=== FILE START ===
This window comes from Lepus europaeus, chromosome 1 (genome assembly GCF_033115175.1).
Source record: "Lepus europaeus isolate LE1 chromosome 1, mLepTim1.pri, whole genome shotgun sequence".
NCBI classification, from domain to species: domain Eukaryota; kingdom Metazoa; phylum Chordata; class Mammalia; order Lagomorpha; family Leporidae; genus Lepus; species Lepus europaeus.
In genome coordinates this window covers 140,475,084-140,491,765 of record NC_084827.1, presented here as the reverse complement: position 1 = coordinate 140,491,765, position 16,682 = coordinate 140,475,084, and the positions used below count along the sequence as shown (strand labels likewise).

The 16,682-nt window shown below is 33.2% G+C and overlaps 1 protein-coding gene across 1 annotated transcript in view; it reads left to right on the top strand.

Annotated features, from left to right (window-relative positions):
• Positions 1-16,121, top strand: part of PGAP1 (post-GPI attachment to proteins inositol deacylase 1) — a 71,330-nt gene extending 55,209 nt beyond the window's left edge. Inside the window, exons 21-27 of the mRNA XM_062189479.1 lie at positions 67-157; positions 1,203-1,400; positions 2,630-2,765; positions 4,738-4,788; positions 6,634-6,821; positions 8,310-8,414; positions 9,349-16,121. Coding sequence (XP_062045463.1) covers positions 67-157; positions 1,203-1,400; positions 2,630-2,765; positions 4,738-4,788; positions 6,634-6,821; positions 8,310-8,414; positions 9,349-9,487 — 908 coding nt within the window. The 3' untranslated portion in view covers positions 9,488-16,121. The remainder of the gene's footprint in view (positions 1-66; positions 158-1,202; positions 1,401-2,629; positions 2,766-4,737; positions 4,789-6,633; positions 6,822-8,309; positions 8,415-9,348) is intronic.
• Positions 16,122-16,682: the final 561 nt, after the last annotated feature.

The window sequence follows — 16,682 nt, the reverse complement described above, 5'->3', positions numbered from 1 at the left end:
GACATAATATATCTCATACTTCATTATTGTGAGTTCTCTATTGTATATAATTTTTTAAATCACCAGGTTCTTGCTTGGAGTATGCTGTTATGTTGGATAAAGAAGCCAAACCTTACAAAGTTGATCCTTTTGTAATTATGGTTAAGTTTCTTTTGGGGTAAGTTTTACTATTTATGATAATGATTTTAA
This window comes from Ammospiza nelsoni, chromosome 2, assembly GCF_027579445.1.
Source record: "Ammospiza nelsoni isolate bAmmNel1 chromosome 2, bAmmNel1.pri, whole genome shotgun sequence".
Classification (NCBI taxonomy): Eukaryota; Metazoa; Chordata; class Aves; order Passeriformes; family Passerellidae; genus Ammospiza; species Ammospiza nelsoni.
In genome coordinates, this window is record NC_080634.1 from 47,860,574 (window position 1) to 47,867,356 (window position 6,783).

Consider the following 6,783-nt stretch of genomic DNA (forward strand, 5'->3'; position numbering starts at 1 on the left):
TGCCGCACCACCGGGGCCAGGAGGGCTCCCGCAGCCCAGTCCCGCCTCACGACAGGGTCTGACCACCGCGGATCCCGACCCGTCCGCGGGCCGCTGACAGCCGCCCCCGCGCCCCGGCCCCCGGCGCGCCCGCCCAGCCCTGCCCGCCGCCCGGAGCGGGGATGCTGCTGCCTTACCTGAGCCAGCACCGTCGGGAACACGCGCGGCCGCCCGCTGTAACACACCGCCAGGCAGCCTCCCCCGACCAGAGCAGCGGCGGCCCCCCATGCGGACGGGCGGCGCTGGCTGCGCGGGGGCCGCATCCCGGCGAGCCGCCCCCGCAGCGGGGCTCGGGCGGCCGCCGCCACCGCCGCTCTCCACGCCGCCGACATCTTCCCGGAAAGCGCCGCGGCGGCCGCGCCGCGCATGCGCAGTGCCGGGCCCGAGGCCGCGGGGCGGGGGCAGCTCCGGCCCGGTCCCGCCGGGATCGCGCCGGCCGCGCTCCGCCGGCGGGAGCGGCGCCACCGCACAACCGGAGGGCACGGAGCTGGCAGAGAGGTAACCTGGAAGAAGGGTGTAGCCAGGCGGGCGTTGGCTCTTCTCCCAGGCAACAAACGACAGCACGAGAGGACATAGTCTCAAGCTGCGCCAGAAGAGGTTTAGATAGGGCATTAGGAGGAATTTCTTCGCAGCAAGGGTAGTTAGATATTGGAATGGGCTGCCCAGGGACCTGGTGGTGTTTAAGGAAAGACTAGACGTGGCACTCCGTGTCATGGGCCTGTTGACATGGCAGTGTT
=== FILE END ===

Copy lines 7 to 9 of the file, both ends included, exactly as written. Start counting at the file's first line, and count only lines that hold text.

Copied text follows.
• Positions 1-16,121, top strand: part of PGAP1 (post-GPI attachment to proteins inositol deacylase 1) — a 71,330-nt gene extending 55,209 nt beyond the window's left edge. Inside the window, exons 21-27 of the mRNA XM_062189479.1 lie at positions 67-157; positions 1,203-1,400; positions 2,630-2,765; positions 4,738-4,788; positions 6,634-6,821; positions 8,310-8,414; positions 9,349-16,121. Coding sequence (XP_062045463.1) covers positions 67-157; positions 1,203-1,400; positions 2,630-2,765; positions 4,738-4,788; positions 6,634-6,821; positions 8,310-8,414; positions 9,349-9,487 — 908 coding nt within the window. The 3' untranslated portion in view covers positions 9,488-16,121. The remainder of the gene's footprint in view (positions 1-66; positions 158-1,202; positions 1,401-2,629; positions 2,766-4,737; positions 4,789-6,633; positions 6,822-8,309; positions 8,415-9,348) is intronic.
• Positions 16,122-16,682: the final 561 nt, after the last annotated feature.

The window sequence follows — 16,682 nt, the reverse complement described above, 5'->3', positions numbered from 1 at the left end: